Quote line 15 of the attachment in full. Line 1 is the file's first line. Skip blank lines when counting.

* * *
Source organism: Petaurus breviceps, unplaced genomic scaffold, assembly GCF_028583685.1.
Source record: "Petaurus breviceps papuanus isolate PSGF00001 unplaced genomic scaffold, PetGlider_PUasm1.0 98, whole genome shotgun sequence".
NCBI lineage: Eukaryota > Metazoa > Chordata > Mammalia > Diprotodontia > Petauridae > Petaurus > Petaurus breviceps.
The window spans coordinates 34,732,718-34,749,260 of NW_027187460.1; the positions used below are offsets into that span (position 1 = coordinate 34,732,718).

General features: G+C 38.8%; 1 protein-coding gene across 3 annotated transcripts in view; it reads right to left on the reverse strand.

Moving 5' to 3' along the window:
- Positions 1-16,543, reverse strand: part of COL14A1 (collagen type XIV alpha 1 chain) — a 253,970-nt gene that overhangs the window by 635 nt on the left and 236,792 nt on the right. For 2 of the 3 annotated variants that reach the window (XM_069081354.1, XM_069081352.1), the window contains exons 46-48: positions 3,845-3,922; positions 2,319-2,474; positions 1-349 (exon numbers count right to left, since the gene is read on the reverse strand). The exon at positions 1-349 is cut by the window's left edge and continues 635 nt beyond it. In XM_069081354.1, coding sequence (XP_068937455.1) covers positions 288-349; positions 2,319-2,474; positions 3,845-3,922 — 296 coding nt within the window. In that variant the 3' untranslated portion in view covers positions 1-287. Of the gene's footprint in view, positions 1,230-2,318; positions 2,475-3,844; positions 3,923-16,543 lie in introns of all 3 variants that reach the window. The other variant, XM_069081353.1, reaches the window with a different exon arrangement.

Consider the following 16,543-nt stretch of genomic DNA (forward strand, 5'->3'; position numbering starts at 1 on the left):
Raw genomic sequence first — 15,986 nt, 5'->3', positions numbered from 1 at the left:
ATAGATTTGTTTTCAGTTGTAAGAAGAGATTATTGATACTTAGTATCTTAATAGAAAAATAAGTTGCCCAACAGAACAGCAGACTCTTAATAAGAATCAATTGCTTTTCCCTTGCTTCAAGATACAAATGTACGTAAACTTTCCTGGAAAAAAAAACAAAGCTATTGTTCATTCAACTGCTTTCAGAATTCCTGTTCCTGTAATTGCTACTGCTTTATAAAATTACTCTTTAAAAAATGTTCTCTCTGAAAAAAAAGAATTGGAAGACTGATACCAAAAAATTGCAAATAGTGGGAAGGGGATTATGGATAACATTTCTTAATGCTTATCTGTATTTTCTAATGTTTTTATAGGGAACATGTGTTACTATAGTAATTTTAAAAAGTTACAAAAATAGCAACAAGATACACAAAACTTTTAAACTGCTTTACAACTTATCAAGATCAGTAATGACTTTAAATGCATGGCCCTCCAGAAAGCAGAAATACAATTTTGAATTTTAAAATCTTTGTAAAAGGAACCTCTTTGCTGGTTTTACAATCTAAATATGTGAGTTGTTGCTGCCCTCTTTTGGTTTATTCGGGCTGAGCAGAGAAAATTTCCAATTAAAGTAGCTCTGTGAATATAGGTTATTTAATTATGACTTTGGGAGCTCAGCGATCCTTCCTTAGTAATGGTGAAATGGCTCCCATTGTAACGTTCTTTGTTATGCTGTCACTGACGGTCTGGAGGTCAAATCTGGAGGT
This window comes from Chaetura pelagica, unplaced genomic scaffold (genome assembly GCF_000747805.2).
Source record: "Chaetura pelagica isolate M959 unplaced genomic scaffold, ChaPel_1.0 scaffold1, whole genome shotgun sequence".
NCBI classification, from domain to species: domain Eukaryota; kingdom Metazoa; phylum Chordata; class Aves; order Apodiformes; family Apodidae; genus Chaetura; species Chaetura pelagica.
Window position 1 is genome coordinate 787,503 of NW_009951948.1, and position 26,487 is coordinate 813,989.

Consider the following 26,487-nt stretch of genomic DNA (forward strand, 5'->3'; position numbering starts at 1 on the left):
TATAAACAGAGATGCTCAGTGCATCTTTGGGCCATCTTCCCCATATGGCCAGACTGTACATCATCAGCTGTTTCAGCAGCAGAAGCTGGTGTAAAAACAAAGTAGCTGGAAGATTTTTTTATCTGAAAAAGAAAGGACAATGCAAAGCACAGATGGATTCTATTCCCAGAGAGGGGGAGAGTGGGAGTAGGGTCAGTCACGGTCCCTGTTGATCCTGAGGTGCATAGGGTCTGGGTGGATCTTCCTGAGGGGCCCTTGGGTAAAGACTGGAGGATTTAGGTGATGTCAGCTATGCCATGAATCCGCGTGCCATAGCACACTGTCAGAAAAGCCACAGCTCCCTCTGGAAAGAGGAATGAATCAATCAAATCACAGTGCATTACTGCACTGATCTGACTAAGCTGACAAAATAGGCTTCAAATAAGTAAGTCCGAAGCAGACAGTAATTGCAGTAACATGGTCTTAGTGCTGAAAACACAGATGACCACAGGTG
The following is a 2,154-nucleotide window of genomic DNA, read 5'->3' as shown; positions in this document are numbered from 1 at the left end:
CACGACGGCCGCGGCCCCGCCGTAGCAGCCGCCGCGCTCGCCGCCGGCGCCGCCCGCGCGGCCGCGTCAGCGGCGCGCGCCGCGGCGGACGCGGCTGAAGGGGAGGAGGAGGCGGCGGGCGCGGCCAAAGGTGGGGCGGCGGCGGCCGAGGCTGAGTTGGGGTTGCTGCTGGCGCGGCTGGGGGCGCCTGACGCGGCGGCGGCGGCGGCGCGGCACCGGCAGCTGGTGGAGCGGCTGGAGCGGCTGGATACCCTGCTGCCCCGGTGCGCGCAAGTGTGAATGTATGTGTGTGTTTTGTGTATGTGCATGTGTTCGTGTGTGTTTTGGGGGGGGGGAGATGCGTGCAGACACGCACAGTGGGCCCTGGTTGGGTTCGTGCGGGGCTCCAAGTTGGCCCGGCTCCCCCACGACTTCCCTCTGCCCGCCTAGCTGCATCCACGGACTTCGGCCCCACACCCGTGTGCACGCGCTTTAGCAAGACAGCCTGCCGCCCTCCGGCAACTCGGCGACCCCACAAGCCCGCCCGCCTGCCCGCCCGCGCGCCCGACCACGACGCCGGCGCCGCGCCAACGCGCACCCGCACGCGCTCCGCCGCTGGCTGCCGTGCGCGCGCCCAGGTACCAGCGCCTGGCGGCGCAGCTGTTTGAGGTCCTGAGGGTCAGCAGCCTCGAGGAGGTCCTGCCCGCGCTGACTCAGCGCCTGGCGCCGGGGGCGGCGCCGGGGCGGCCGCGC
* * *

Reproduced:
Consider the following 26,487-nt stretch of genomic DNA (forward strand, 5'->3'; position numbering starts at 1 on the left):